The Gap

South-East: History, states, population, injustice and importance to Nigeria

South-East: History, states, population, injustice and importance to Nigeria

The South-East is the home of the Igbo people. Wherever they travel or settle in, whether Kanfanchan, Canada, Dubai, USA, UK, China, Malaysia or as far as Australia, Igbo people always find their way home to the South-East. The region has been in the news for the wrong reasons for a while. IPOB agitations, unknown gunmen, kidnapping, and killing of security operatives, among others, have been in the headlines in this region which was once regarded as one of the most peaceful regions in Nigeria.

The South East is also known to be a highly competitive zone. Igbo people are known for being industrious. This is why one who has lived outside the region will find it somewhat difficult to settle in the South East due to the people’s competitive nature.

What is the South-East zone?

The South-East zone is one of the six geopolitical zones of Nigeria. According to Wikipedia, the zone is bounded by the River Niger on the west, the riverine Niger Delta on the south, the flat North Central to the north, and the Cross River on the east. It was one of the initial 12 states created before the Nigerian Civil War. After the war, the zone was broken into the present Rivers, Delta, Akwa Ibom, and Cross River States. Igbo is the indigenous language of the people.

History of South-East Nigeria?

South-East Nigeria came from Eastern Nigeria

As previously stated, the South-East comprises Igbo people. It’s difficult to trace the origin of the people. However, a school of thought has linked the Igbo people’s origin to Israel’s Jewish state. Another school of thought believes the creation myth about Igbo people originating from Nri in the territory of the Umueri clan. The Nri and Aguleri people trace their lineages back to the patriarchal king-figure Eri who has been described as a “sky being” sent by Chukwu (God).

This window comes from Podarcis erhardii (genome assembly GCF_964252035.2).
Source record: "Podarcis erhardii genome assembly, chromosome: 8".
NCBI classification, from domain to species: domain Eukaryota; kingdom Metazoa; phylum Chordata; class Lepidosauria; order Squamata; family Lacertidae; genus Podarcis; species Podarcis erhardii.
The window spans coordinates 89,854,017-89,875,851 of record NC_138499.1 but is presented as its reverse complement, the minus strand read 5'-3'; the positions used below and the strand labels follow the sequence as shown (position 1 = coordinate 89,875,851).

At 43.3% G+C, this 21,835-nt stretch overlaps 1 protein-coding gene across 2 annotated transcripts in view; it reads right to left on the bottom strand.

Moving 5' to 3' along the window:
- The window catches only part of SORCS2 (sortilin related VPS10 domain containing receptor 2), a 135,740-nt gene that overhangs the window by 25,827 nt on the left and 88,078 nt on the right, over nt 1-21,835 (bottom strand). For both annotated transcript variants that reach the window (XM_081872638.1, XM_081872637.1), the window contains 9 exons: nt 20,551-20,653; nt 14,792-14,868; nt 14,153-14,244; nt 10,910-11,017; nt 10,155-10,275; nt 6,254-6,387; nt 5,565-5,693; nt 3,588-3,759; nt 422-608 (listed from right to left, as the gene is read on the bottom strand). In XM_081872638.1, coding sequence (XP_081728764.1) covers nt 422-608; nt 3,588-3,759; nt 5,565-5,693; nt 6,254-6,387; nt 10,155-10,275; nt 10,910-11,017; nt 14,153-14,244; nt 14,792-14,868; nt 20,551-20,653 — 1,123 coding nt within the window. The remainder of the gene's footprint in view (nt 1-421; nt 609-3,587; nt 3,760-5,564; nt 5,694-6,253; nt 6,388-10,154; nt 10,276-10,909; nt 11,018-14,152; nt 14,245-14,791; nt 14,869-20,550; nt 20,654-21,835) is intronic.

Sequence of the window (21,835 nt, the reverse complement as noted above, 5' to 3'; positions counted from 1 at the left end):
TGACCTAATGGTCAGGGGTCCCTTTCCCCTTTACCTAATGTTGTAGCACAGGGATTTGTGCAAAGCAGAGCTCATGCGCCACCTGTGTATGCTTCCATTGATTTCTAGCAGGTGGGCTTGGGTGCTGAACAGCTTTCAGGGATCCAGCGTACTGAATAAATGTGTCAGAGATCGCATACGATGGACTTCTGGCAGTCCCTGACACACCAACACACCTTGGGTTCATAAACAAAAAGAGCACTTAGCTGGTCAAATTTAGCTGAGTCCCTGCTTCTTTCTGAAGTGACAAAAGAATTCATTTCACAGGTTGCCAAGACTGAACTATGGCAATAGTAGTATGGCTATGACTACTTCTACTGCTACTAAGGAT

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During colonial rule, the governor of Fernando Po, John Beecroft, became the British consul agent for the Bights of Benin and Biafra in 1849. He was appointed to regulate ports of old and New Calabar and those at Benin, Bonny, Bimba, and the Cameroons between the residents and British merchant firms. The move was successful, and by 1914, British colonial rule had established most of the administrative divisions in the Southern Nigeria Protectorate.

In 1954, the zone became known as the Eastern region. Calabar became the first capital, but it was later moved to Enugu and then, Umuahia. The Eastern region was divided into three new states – the East-Central State, Rivers State, and South-Eastern State. They had the third, fourth and fifth largest indigenous ethnic groups in Nigeria, including Igbo, Efik-Ibibio, and Ijaw. Before the civil war, Southeastern State ( made up of colonial Calabar division and colonial Ogoja division) and Rivers State were created. These two states became states for the minorities of the old eastern region, while the majority Igbo of the old eastern region had East Central state.

Despite the division, the entire region suffered heavily from the 1967–1970 Nigerian Civil War after the region declared an independent state of Biafra. After the war, there was widespread poverty as many Biafrans, particularly Igbos, lost their property, businesses, jobs, and education. As a means of intervention, the Nigerian government introduced a policy where 20 pounds were given to each Biafran to start life afresh.

In 1995, former Vice President of Nigeria, Dr. Alex Ekwueme, suggested the idea of a six-zone structure for Nigeria at the National Constitutional Conference (NCC) in Abuja. He presented a paper to the Committee on the Structure and Framework of the Constitution, where he proposed a just and equitable power sharing in Nigeria based on the six geopolitical zones. Thus, the South-East was born alongside North-Central, also known as the Middle Belt, North-East, North-West, South-West, and the South-South, popularly known as the Niger Delta.